Australia prepares to celebrate dignity, equality, self-affirmation and acceptance for all people.
Every June, Pride Month celebrates the diversity of the lesbian, gay, bisexual, transgender and intersex community. It’s a time to reflect on just how far civil rights have progressed in half a century and an opportunity to protest discrimination and violence. Australia is at the forefront of the push towards true equality and inclusion for LGBTI people, but there is more to do.
This year we want to particularly celebrate the resilience of trans and gender diverse people, and their contribution to our organisation. For some great information and resources we encourage you to check out www.transhub.org.au, a project of our friends at ACON and some amazing trans and gender diverse community members.
Each year, Sydney Pride Festival celebrations run from 4 June – 30 June. In 2019, there were more than 100 warm, colourful and inclusive events, such as parades, street parties, community meet-and-greets, poetry readings, art spots, speeches, debates, educational sessions and entertaining fundraisers. Due to the Coronavirus pandemic however, more than 220 Pride celebrations have been postponed or cancelled.
While it may not be possible to celebrate face-to-face during these challenging times, there is always the option of getting together online as a community. Finding new ways to connect is more important than ever before and while the 2020 Gay Pride events may take a new form, everyone will do their best to make the most of what’s on offer.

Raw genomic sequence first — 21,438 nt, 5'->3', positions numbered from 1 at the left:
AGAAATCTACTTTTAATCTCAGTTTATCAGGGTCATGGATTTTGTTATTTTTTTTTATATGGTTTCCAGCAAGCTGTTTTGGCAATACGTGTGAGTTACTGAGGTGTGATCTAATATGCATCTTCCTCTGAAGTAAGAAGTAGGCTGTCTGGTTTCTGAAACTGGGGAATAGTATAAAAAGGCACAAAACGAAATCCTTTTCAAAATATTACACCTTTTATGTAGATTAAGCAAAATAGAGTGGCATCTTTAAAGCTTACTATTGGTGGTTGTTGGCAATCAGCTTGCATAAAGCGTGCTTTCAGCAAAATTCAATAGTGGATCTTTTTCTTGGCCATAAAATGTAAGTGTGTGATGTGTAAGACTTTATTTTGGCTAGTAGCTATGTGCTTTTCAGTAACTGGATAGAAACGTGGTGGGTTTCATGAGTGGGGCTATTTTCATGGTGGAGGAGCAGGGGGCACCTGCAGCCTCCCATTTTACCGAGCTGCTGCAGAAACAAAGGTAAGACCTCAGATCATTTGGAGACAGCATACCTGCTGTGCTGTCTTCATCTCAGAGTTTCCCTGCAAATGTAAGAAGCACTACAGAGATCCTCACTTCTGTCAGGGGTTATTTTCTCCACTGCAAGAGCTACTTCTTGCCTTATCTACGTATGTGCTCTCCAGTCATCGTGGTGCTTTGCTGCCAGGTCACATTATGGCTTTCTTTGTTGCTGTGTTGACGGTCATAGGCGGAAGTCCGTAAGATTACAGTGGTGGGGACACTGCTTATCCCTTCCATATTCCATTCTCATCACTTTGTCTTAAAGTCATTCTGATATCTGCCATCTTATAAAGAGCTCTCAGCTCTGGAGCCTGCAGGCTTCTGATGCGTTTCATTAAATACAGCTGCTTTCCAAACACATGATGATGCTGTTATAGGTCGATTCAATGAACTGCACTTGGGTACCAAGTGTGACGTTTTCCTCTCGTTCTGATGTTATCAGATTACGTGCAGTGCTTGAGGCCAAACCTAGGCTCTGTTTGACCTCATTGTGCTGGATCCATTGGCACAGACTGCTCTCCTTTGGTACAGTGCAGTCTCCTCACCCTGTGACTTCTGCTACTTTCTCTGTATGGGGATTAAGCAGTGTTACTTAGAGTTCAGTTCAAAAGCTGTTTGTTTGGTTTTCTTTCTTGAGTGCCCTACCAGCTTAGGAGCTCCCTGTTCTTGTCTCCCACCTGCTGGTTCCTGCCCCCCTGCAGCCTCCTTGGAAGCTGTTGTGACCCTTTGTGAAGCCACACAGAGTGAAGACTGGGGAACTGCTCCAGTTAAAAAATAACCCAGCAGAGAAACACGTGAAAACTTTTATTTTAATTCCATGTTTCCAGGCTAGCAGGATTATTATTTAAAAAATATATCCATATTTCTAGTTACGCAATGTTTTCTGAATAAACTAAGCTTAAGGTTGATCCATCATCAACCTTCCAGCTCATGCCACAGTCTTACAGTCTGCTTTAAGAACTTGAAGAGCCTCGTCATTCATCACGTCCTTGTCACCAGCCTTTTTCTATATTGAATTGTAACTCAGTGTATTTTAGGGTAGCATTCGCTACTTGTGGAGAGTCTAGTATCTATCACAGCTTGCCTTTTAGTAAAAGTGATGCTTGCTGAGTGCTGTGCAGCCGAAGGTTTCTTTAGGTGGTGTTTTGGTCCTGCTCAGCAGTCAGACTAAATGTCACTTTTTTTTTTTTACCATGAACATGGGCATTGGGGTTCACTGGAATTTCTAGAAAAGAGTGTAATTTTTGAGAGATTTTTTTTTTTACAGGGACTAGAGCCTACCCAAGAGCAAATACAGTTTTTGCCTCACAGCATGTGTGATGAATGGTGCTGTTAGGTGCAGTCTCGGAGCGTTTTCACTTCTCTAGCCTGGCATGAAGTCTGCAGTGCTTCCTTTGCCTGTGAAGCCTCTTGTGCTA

The Stonewall Riots: the true beginning of gay rights
Every year Pride Month commemorates the Stonewall Riots; a major event that served as a catalyst for the earliest civil rights of the LGBTI community. Police raids at American gay bars were common back in 1969 when homosexuality was illegal, in every American state except Illinois. At that point, a business could get shut down just for employing a gay person or serving gay patrons. That all changed after one early morning police raid on the Stonewall Inn; a bar frequented by gay, lesbian and transgender residents of New York City’s Greenwich Village, provoked a riot.
Protestors called for the establishment of safe places where they could be open about their sexual orientation without fear of arrest. Their uprising directly led to the formation of the first gay activist groups in New York and began the journey toward attaining the same rights as the heterosexual community. The New York Pride March reflects just how far society has come since then. It is one of the world’s largest and most well known parades.
Events like Pride Month are a time to remember the pioneers who fought for equality and human rights in the face of very real threats to their personal safety and freedom. The people who marched in the first Sydney Mardi Gras in 1978 are among such people and during Pride Month we remember them and celebrate the contribution of LGBTI people to our community and to Flourish Australia.
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